(Host) The high school chorale from Selma, Alabama brought its music to schools and churches in Chittenden County this week. The tour offers Vermonters a chance to get to know African-American students from the south, and to hear their songs.
VPR’s Lynne McCrea has more.
(McCrea) The charter bus from Selma, Alabama pulled into Vermont early Sunday morning with a full, four-day itinerary. The schedule has included several lunch and dinner engagements and six choral performances beginning with Sunday mass at St. Michael’s College.
(Sound of choir singing at St. Michael’s.)
(McCrea) The trip is being sponsored by St. Michael’s College and by the Foundation for Excellent Schools. FES is a national group, based in Vermont, which looks for ways to enrich educational experiences. Kyle Dodson is FES program director and multicultural student affairs director at Saint Michael’s:
(Dodson) “In the south, and in particular the African-American tradition, music and instrumental pursuits are just much more popular. So this is a choir that has auditions. You know, lots of places you have to drag people in to be in a choir. Here, you audition. So it’s incredibly high-quality.”
(McCrea) At Winooski’s Elementary School and High School, the choir sang a range of music, from classical to gospel to the song “The Greatest” from the movie soundtrack “Ali”.
Stanley Carmichael has sung in the Selma choir for three years:
(Carmichael) “It’s like, we’re African-American. And people usually – they tend to think we only sing gospel. But our choir, we sing classical, spirituals – you name it we sing it.”
(McCrea) Selma High School senior A’shantey Green says the diversity of their music shows the choir’s skill and some of its personality.
(Green) “And then we have the black church experience, which we’re most familiar with that. And that’s the easiest but also the funnest because we get to add soul and flavor and other good stuff.”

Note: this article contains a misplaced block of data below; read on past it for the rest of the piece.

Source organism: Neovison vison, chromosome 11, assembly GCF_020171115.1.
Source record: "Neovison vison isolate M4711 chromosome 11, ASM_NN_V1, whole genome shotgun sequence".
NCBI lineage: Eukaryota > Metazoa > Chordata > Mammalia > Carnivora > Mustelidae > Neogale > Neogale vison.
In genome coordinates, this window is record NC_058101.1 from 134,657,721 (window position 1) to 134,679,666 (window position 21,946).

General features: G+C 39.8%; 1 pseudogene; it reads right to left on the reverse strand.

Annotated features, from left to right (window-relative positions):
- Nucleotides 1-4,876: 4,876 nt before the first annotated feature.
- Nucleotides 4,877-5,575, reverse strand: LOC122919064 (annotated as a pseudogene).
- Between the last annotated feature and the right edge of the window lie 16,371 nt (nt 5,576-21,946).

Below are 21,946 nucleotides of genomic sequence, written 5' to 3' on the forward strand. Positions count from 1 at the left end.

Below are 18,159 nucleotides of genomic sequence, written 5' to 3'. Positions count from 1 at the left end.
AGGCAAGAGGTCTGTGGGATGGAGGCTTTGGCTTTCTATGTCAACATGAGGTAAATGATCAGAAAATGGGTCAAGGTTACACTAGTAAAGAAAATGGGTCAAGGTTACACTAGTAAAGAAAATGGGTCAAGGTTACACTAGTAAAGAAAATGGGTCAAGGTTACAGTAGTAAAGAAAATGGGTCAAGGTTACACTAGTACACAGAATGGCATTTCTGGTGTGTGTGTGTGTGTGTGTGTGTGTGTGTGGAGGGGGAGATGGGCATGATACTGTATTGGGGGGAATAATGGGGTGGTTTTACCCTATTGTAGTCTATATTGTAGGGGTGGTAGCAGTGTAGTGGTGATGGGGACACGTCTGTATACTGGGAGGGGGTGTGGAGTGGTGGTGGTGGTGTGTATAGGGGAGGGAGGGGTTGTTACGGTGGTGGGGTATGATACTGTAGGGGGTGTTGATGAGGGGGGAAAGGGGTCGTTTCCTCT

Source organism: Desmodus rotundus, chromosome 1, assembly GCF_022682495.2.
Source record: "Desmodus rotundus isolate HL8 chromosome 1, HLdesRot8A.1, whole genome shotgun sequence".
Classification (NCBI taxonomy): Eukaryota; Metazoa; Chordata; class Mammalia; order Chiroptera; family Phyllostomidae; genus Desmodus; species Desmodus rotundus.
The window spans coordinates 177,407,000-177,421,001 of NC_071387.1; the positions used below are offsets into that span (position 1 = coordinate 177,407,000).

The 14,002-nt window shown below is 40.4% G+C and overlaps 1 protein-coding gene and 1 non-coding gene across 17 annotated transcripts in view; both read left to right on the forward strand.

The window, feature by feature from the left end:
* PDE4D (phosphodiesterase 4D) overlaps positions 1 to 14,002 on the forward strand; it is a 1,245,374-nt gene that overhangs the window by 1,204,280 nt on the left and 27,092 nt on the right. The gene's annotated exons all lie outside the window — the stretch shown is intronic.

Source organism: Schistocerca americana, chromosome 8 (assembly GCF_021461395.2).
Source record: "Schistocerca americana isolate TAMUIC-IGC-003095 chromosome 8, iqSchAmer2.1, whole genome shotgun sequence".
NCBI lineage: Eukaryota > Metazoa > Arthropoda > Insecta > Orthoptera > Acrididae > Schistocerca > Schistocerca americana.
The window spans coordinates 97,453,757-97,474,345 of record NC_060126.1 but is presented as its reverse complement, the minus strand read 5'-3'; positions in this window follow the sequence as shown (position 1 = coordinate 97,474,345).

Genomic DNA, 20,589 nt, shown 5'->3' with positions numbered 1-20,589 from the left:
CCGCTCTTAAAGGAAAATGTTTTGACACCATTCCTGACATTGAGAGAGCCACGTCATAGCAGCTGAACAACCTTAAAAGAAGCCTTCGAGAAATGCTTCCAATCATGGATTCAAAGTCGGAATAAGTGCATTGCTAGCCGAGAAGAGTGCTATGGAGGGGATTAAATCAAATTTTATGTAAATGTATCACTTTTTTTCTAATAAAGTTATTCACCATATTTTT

(Sound of singing in a college classroom.)
(McCrea) At a small seminar at St. Michael’s, the high school choir gives a sample of its range, while choir director Alvin Tuck shares his perspective with the college students:
(Tuck) “Some would think at our high school, that because we sing classical music, that we’re ‘strange.’ Sometimes, all you have to do is make the expectation visible and once it becomes visible, it’s attainable. And I think that’s what this whole thing is about.”
(McCrea) The Selma visit is especially relevant for this weekly seminar on “Race in America”. The Vermont students discuss the lack of diversity here.
(Student) “I’m very comfortable here. I know some towns that wouldn’t be that comfortable sitting with black students, with a black teacher, listening to a black lecture.”
(McCrea) For choir members A’shantey Green and Stanley Carmichael, the trip to Vermont has been an eye-opening experience:
(Green) “We have enjoyed Vermont. It’s different. We even adopted an accent – we’ve been doing stuff like ‘Whad-a-ya-tawkin-about?'” (Laughs.) “Because they have that accent.”
(Carmichael) “We got to learn a lot about each other. Like people from the north have stereotypes about the south and people from the south have stereotypes about people from the north. Not that different. Been a great experience.”
(McCrea) And, if nothing else, it has been four days filled with music. Kyle Dodson, who organized this trip, encourages everyone to join in. He hopes people hear the music, and its message:
(Dodson) “At the end of the day, I hope people here leave and feel like the distance between those of us here in the whitest state in the union and Selma, Alabama – which is such a historic and African-American place – that the 1,600 miles, and the years of slavery and racial injustice can – we can cut through that and just connect, as people, and rejoice in our togetherness.”
For Vermont Public Radio, I’m Lynne McCrea
(Host) The Selma High School Philharmonic Chorale caps off its Vermont tour Wedensday night with a performance at St. Michael’s College.